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  #81  
Old Posted Apr 10, 2010, 2:53 PM
Viktorkrum77 Viktorkrum77 is offline
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I suppose this doesn't qualify as a skyscraper, but it's still tragic, for me anyways.

This is the Saginaw County Courthouse, destroyed in the height of the urban renewal of the 70s to make way for a monstrosity that did nothing but uglify what once was a beautiful city--they worsened it with the destruction of blocks upon blocks of downtown buildings to make way for now vacant buildings or empty lots, and of course the number of old houses they razed would make you sick.



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  #82  
Old Posted May 30, 2010, 9:30 PM
maikeli maikeli is offline
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Quote:
Originally Posted by Steely Dan View Post
i'm interested in compiling a list of the tallest buildings ever to be voluntarily demolished. what i mean by that is perfectly fine and structurally sound buildings that were taken down purely at the choice of the owner, usually for the purpose of erecting an even taller structure. what i'm not inlcuding here are towers that have been destroyed or damaged in attacks (wtc), or towers that were later taken down after they had been struck by a great calamity such as a bad fire or a tornado or an earthquake, etc.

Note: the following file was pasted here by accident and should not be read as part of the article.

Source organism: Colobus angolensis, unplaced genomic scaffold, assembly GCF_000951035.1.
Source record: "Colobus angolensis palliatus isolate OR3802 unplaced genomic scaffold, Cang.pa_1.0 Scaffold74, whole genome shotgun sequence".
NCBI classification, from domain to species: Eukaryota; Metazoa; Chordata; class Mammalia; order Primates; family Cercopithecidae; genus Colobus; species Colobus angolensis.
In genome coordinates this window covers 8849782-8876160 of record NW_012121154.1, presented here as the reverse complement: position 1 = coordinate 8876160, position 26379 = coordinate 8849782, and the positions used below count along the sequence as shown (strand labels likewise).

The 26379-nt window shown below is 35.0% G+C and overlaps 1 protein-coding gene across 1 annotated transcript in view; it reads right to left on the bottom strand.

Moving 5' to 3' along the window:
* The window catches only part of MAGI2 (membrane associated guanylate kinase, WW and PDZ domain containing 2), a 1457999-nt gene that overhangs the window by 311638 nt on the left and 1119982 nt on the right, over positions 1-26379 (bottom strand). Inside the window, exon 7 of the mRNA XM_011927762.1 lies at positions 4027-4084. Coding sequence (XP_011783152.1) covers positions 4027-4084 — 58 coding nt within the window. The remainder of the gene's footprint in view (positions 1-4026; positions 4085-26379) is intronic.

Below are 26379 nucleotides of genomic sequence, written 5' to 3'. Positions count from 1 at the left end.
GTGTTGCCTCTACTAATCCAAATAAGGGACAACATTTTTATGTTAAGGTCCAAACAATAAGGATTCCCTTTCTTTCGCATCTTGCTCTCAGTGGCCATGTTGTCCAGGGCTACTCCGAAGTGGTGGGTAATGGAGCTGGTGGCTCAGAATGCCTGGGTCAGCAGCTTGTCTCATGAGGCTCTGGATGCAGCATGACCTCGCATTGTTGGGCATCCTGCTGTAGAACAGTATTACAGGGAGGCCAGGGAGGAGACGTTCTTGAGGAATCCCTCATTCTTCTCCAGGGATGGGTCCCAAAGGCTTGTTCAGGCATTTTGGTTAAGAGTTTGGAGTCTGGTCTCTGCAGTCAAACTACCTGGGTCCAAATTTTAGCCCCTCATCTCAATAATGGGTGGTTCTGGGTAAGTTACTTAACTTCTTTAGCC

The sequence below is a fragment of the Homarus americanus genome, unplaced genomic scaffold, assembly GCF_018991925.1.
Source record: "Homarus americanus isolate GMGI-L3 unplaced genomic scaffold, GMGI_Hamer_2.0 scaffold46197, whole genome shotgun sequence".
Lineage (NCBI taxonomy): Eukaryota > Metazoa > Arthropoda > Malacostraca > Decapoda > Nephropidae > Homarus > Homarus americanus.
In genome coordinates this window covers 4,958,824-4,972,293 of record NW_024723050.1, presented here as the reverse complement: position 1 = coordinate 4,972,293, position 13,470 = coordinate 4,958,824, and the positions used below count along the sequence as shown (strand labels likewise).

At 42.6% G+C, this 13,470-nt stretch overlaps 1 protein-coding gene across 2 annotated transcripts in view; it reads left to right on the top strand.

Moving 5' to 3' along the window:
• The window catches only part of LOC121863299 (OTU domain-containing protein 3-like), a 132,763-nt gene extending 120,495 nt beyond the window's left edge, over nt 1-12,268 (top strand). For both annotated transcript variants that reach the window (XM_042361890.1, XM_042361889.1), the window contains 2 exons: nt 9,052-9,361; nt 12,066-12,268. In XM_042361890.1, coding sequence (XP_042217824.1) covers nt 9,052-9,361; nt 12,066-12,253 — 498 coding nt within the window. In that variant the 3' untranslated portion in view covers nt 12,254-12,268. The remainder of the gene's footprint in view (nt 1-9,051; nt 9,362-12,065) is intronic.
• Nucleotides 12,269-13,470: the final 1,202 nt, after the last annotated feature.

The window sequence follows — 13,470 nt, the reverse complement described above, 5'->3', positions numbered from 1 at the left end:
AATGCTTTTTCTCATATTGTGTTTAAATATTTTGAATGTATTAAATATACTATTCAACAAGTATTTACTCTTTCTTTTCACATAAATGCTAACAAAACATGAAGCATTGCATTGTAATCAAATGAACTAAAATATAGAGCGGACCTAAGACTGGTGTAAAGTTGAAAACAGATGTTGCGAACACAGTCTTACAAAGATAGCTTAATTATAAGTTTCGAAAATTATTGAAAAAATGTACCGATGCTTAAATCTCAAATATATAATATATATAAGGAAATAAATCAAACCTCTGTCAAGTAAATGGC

this is what i have so far, if anyone has info about the buildings i have question marks (?) for, please add everything you know about when and why the building was demolished.









8. CAGA House, Sydney - 410 ft. - demolished in 1992 because ?

image needed






.
CAGA house demolished in 1992 because of Governor Phillip tower

Last edited by maikeli; Jun 15, 2010 at 8:43 AM.
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  #83  
Old Posted May 31, 2010, 5:05 AM
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Originally Posted by Latoso View Post
Masonic Temple Building in Chicago
Destroyed: 1939 For no good reason.